What follows is Pope Saint John Paul II’s last Advent address, way back in 2004. He would go to his eternal reward three months later- his own and definitive ‘advent’ with the Lord, on April 2nd, a faithful servant to the end. Nostalgia is sweet sorrow, but God puts us in the time most propitious for our salvation. So onwards, dear reader, in these last few days before the great feast of Christ’s birth.
JOHN PAUL II
Fourth Sunday of Advent, 19 December 2004
1. The Feast of Christmas, perhaps the dearest to popular tradition, is full of symbols connected with the different cultures. There is no doubt that the most important of them all is the crib, as I had occasion to emphasize last Sunday.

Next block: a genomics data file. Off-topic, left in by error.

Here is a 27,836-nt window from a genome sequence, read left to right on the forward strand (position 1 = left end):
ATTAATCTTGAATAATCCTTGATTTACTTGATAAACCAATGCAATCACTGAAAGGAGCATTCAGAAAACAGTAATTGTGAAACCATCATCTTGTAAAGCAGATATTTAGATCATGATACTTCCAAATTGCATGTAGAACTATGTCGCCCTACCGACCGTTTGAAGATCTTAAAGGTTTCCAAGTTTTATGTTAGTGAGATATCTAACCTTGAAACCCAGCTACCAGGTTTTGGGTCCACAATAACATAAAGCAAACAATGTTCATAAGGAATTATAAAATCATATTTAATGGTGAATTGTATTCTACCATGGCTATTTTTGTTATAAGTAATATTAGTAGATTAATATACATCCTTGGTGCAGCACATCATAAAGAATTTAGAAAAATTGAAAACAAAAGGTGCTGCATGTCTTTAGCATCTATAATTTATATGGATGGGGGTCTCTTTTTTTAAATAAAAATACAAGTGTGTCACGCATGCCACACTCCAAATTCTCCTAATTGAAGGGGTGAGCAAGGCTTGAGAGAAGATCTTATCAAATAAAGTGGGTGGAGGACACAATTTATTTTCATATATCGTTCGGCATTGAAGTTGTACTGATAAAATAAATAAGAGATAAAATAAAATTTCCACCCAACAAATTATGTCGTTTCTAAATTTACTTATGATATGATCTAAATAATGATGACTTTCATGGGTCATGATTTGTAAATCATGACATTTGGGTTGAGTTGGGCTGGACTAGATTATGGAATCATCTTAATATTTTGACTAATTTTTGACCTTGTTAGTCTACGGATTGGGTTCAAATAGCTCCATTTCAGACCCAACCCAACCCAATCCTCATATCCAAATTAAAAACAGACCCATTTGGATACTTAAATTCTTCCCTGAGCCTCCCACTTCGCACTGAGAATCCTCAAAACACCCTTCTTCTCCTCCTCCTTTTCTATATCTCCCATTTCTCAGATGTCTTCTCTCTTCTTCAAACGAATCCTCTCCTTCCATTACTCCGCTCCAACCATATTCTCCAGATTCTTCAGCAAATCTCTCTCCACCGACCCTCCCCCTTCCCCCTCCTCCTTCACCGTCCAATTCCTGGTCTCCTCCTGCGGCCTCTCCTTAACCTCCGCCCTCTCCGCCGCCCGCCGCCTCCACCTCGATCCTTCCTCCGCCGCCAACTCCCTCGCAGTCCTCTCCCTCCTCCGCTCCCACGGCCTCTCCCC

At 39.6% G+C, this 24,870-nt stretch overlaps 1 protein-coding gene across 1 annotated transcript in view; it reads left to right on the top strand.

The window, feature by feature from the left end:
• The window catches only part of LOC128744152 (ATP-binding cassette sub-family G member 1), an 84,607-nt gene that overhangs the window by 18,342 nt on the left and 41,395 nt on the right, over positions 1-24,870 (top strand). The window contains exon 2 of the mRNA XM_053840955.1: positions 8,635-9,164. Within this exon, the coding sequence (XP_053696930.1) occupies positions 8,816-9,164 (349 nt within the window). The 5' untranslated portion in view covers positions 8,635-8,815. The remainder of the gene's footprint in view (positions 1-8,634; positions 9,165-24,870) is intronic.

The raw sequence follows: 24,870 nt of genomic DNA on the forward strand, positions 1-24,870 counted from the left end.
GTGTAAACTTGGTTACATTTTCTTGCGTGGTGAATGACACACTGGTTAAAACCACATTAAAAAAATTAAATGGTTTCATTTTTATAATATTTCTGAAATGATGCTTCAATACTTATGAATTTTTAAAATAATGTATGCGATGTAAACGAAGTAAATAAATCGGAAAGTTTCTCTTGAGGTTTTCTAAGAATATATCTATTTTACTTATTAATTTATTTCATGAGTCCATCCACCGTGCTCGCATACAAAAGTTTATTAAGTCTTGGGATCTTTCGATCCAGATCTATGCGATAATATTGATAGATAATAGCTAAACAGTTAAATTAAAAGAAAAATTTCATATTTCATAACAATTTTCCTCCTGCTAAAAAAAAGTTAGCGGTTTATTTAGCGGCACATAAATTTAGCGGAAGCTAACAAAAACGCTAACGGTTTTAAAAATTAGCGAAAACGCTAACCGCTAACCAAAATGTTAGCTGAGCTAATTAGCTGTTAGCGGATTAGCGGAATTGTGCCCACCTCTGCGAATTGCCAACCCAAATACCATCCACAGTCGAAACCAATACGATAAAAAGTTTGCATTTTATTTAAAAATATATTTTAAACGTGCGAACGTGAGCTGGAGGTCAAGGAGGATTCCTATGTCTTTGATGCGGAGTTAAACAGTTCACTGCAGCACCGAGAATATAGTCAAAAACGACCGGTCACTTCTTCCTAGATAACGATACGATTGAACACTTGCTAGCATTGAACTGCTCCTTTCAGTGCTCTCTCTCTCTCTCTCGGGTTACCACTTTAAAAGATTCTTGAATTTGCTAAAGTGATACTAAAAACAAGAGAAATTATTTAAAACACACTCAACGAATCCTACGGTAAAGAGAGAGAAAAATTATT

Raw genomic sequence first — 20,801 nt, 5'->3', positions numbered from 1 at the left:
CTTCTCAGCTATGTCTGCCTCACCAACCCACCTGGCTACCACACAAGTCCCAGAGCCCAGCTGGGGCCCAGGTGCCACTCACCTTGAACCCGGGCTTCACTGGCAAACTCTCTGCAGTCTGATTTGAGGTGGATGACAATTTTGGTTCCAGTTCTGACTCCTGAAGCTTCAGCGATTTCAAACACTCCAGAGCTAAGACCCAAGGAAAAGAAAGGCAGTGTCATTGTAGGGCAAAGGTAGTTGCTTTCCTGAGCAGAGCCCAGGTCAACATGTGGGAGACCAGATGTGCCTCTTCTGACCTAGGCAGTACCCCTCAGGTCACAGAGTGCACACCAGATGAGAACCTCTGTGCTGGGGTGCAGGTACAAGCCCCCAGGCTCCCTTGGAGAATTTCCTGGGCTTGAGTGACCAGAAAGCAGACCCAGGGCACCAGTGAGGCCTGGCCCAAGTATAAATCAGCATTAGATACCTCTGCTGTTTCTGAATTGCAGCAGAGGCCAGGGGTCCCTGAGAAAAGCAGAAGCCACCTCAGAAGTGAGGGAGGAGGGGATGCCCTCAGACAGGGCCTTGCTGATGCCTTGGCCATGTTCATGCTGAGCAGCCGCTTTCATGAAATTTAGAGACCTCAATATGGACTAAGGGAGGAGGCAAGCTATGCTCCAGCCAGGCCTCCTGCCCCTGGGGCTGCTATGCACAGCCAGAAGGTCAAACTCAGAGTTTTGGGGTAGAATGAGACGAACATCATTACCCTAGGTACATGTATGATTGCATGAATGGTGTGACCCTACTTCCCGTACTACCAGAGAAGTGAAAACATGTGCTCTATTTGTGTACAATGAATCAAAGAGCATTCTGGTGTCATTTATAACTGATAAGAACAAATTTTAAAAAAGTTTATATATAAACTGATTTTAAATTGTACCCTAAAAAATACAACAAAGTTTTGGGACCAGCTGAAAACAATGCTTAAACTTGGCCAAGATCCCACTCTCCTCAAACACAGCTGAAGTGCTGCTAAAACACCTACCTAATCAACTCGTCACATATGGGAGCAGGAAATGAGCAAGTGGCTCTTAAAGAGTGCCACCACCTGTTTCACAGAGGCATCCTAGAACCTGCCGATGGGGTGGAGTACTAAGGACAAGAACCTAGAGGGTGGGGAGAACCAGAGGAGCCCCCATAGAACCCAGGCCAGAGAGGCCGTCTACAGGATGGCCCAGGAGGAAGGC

2. Next to the crib, as in St Peter’s Square, we find the traditional “Christmas tree”. This too is an ancient tradition that exalts the value of life, for in the winter season the evergreen fir becomes a sign of undying life. Christmas gifts are usually placed on the tree or arranged at its base. The symbol thus also becomes eloquent in a typically Christian sense: it calls to mind the “tree of life” (cf. Gn 2: 9), a figure of Christ, God’s supreme gift to humanity.
3. The message of the Christmas tree is consequently that life stays “evergreen” if we make a gift of it: not so much of material things, but of life itself: in friendship and sincere affection, in fraternal help and forgiveness, in time shared and reciprocal listening.
May Mary help us to live Christmas as an occasion to savour the joy of giving ourselves to our brothers and sisters, especially the neediest.